Beaux Arts


Q. How long has Beaux Arts been in business?

A. Bob Schutze founded Beaux Arts in Dallas in 1988.

Q. Why the name Beaux Arts?

A. Beaux Arts (pronounced Bo-zár) is French for “fine art” or “beautiful art”. In the beginning, the core of the gallery’s art was produced by former students of the world’s preeminent fine art academy, the Ecole de Beaux Arts in Paris.

Q. What are the primary offerings of the gallery now?

A. Fine Antiquarian Prints and Rare Maps from 1500 through the early 1900’s in all subject areas.

Q. Anything else?

A. A core collection of contemporary art for our demanding architectural and interior designer clients; occasional original watercolors and oils; and reproductions of the finest examples of our original prints and maps.

To learn more about our amazing reproductions, click here.

Q. Why did anyone bother to produce these prints 200, 300, 400 years ago?

A. To satisfy an insatiable appetite for knowledge during a great age of intellectual discovery.

550 years ago Gutenberg’s invention of the printing press ushered in an age of information that flourished in the Renaissance and created a demand for books (and fine illustrations) that continues to this day.

There was no such thing as a middle class until the industrial revolution in Europe produced one at the beginning of the early 1800’s. Thus, the first 350 years of illustrated books were aimed at the only market that existed – that of nobility and their favored circle. And for anything to be fit for a king (or queen) and to bring honor to its producer, it had to be of the finest quality, no expense spared. The engraving, the hand-coloring, the fine hand-made cotton rag paper, all of the highest order – and beauty!

As these illustrations were made more affordable for the burgeoning middle class, the quality became lesser, not greater. A print from say 1780 has no rival in beauty or quality today. How many things in one’s life can one say that about?

Q. Why would someone buy an antique print when they could buy an original piece of art?

A. Beaux Arts carries an enormous inventory or original antique prints whose creation derived from various sophisticated processes that result in a print pulled from an artist’s rendering on copper, steel, stone, wood or zinc. Although more than one print is pulled, each is an original impression taken at the time of creation, 100, 200, 400 years ago. What we sell is considered fine art by virtually every measure one can use.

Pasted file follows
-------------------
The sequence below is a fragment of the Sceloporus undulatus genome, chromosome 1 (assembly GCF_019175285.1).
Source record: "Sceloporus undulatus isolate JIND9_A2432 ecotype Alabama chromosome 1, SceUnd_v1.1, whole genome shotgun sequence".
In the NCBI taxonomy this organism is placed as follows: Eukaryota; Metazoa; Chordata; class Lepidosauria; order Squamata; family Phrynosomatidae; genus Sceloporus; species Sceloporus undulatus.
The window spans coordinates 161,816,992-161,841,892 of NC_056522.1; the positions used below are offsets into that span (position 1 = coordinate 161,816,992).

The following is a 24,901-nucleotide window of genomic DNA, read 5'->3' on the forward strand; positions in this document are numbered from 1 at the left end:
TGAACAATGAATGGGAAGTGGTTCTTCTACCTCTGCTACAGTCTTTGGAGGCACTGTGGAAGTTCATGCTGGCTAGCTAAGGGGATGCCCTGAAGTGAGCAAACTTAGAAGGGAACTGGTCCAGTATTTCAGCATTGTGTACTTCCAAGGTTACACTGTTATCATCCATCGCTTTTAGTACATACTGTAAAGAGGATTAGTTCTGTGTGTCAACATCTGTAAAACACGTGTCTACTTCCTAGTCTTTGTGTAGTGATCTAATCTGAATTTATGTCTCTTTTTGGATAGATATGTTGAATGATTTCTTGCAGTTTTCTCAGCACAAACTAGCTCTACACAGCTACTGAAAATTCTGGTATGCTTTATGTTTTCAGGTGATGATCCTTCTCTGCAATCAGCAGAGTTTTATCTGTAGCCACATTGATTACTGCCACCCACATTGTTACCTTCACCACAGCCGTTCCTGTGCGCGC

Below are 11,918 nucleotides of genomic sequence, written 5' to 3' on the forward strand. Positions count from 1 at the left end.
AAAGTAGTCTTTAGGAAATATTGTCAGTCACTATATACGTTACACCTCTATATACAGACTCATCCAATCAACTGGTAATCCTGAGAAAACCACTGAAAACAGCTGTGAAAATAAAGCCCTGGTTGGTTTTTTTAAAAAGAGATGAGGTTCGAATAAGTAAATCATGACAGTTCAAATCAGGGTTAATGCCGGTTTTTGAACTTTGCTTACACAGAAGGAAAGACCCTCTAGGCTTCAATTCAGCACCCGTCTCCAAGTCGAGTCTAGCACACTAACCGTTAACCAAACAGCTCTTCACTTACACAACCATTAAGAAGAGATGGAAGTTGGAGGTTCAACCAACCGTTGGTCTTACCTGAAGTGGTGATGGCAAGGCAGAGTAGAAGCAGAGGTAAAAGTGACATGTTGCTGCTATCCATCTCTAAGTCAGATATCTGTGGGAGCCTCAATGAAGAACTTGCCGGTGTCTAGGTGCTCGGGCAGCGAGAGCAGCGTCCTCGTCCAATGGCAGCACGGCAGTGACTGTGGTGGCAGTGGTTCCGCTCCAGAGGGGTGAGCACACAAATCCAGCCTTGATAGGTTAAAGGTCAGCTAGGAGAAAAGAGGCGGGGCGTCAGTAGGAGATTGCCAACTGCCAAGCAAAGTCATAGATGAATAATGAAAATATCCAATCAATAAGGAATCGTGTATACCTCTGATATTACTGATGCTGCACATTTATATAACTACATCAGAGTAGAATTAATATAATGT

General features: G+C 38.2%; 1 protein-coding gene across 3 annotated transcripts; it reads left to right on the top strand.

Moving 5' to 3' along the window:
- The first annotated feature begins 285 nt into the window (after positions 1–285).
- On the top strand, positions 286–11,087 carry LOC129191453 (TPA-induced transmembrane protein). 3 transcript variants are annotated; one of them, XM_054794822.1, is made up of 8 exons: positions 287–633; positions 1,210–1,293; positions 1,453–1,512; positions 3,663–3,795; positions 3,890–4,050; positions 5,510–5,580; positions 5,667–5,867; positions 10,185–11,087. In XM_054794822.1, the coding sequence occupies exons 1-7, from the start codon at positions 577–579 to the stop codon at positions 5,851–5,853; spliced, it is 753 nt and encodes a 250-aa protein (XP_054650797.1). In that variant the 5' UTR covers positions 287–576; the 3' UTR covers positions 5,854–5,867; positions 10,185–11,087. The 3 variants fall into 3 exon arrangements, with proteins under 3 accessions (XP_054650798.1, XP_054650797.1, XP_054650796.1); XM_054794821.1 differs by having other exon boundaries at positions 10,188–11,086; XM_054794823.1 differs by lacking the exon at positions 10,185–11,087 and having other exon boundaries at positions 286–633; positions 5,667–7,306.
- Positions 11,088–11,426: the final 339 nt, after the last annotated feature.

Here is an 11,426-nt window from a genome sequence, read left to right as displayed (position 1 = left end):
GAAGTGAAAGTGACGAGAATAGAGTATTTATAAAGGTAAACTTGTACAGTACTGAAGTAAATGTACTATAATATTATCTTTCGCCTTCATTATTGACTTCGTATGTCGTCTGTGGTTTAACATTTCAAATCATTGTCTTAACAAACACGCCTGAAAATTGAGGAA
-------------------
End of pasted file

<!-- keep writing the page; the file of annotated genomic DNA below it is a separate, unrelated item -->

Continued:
Q. There are many different kinds of prints, aren’t there?

A. Yes. To open our “Glossary of Print Terms”, click here.

Q. Why buy an original for $100’s or even $1000’s? I don’t care how old it is. I don’t want to invest. Aren’t I a candidate for a nice reproduction?

A. These fine art prints are not expensive because they are old. They are expensive because no technology has ever replaced the exquisite beauty achieved using these centuries-old techniques. They are more expensive than a reproduction because they look that much better than a reproduction. In truth, to hire the modern talent and skill to create the same caliber of print would cost an amount far beyond what it costs to buy these earlier prints. You are paying more to get more. In that, there is value. Or, if you’re still not convinced, you can buy a reproduction.

Q. Why buy from Beaux Arts? Why not from eBay or some other source? You know, cut out the middleman.

A. Peruse our inventory. Study our prices. Then compare to other dealers and/or auctions. The prices here are excellent and include repair of critical creases, tears or blemishes, restoring acidic paper to the proper PH level, restoring color damaged from light or fading and providing accurate evaluation of the origin, date and production technique of your print. We are the expert’s expert and one of the trades finest dealers. We are honest and forever good natured because we love what we do.